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Student Sustainability Fund

Congratulations to the Winners of the 2013-2014 funding cycle!

  • Ethan Washburn and Maureen Bishop - Bike Lights Program and Bike Library Sign
  • Taylor Brown - Centennial Hall Composting Project
  • Jin Kim - ESF Composting Project
  • Yolanda Gonzalez - ESF Garden Season Extension
  • Noah Pasqua-Godkin - Greenhouse Aquaponics System Modifications
  • Kate Montgomery - Plant Labels for the ESF Garden
  • Sarah Tyo - Trailhead Growing Project

Do you see something that could be improved on the ESF campus to make us more sustainable? Have you always wanted to construct a cool project that would help the environment, but never had the money? Now you can!

The Green Campus Initiative (GCI) and ESF have set up a fund to pay for student driven projects on campus. Applications will be available in September 2014 for the 2014-2015 funding cycle.

Applications can be found Here

Project FAQs

Who can submit?

  • An individual undergraduate or graduate student, a group of graduates or undergraduates, a student organization, or a class may submit applications for a project. However, a member of the faculty, staff, or an approved student group must act as an advisor.

What is the source and amount of funds?

  • This year, $3,000 has been allocated from the Student Activities Fee, via GCI, and $3,000 is being provided by ESF. The fund pays for a number of projects each year, totaling no more than the available amount. Proposals for large and small projects are encouraged to apply, as we can provide assistance with sourcing additional funds.

What types of projects are eligible?

  • Projects must be constructed on SUNY-ESF property, with priority given for those on the main campus. Projects should embody ideas initiated by students hoping to reduce overall environmental impacts within the Syracuse region. These include projects that promote energy/water conservation, environmental stewardship, foster environmental education, or initiate waste reduction.
  • This year, ESF has expressed a particular interest in projects involving wild edible plants and habitat gardens.

What is the proposal due date?

  • The deadline is November 21st, 2014. Applications should be emailed to GCIESF@gmail.com.

What can the money be used for?

  • The funds may be used for anything from construction costs to purchasing of supplies. They may not be used for stipends or salary, or to fund anything mandated by existing state or university policy. Proposed projects must include a detailed report containing cost, oversight, return on investment*, and benefits to the school.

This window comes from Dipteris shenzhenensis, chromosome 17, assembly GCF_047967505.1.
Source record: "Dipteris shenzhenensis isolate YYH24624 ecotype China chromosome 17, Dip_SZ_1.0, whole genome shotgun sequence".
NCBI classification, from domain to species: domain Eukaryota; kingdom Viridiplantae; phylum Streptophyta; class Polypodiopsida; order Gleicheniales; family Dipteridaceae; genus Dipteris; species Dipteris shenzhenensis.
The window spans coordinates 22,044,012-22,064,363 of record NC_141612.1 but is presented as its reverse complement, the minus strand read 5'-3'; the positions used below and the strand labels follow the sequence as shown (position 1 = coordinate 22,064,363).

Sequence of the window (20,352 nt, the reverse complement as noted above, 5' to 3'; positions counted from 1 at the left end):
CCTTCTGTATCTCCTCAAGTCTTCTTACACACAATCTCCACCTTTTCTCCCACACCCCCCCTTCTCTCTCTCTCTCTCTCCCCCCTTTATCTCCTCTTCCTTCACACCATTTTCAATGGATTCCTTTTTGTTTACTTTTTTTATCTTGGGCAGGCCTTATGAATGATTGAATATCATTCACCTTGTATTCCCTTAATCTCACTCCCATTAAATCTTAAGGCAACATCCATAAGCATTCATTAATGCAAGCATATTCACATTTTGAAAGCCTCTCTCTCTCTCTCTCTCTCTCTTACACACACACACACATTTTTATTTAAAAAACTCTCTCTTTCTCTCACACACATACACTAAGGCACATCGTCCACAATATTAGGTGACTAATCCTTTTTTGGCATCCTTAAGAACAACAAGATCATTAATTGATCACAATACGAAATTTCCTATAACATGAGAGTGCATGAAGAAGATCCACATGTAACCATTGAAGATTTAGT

• *Projects do not need to provide an economic savings. For example, planting of endangered plant species native to New York State on the ESF campus with supporting educational signage is an acceptable type of project.

What is the review process like?

  • The review process takes place in two phases:
    • Phase I: Proposals for projects are reviewed by a committee made up of students from the Green Campus Initiative.
    • Phase II: The best proposals will be required to submit a more in-depth submission and give an oral presentation to members of the Campus Climate Change Committee (CCCC). The finalists will then be chosen by members of the CCCC.

Do we need to provide updates once we begin our project?

  • If the project is accepted and funding is awarded, updates must be provided at the request of the approval board during the project. The project leader must also submit a brief write-up and pictures for the sustainability web page. These will be used to create an archive of all the projects.

Are there examples of previous projects?

  • See below.

 

Sample Projects from 2011-2014

    mushrooms

    On-Campus Mushroom Production: Matt Gretton began producing oyster mushrooms in a greenhouse on campus using waste material as a substrate.

    bike rack Locally Produced Artistic Bike Rack for Campus: Meghan Holtan partnered with 40-Below and the Syracuse Public Arts Task Force to create an additional bike rack on campus near the Gateway Building. The bike rack will be installed in the fall of 2012.
    orchard Apple Orchard and Berry Patch: Justin Heavey, with help from GCI, will plant 16 apple trees with strawberry and raspberry plants at the ESF Lafayette Road Experiment Station in the spring of 2013.
    garden fence Fence Enclosure for ESF Gardens: Danielle Kloster oversaw the construction of a fence to enclose the current vegetable garden, edible forest garden, and future apple orchard at ESF's Lafayette Road Experiment Station.
    garden fence Greenhouse Grow Lights: Noah Pasqua-Godkin modified the aquaponics system in the greenhouse by using grow lights to increase the growing capacity of his basil plants.
    garden fence Garden Labels: Kate Montgomery set up plant and tree labels in the Lafayette Road Experiment Station ESF Garden.
    compost Black Soldier Fly Larvae Composter: Noah Pasqua-Godkin came across this composting method online and wanted to try it out and teach about the benefits of it at two workshops.
    tech Appropriate Technology Build-Day Workshops: TJ Decker, appropriate technologies advocate and researcher came to the SSF reviews with the goal of teaching students about these efficient devices with hands-on experience. The picture shows a completed rocket stovebuild.

Email Questions to: GCIESF@gmail.com


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State University of New York College of Environmental Science and Forestry
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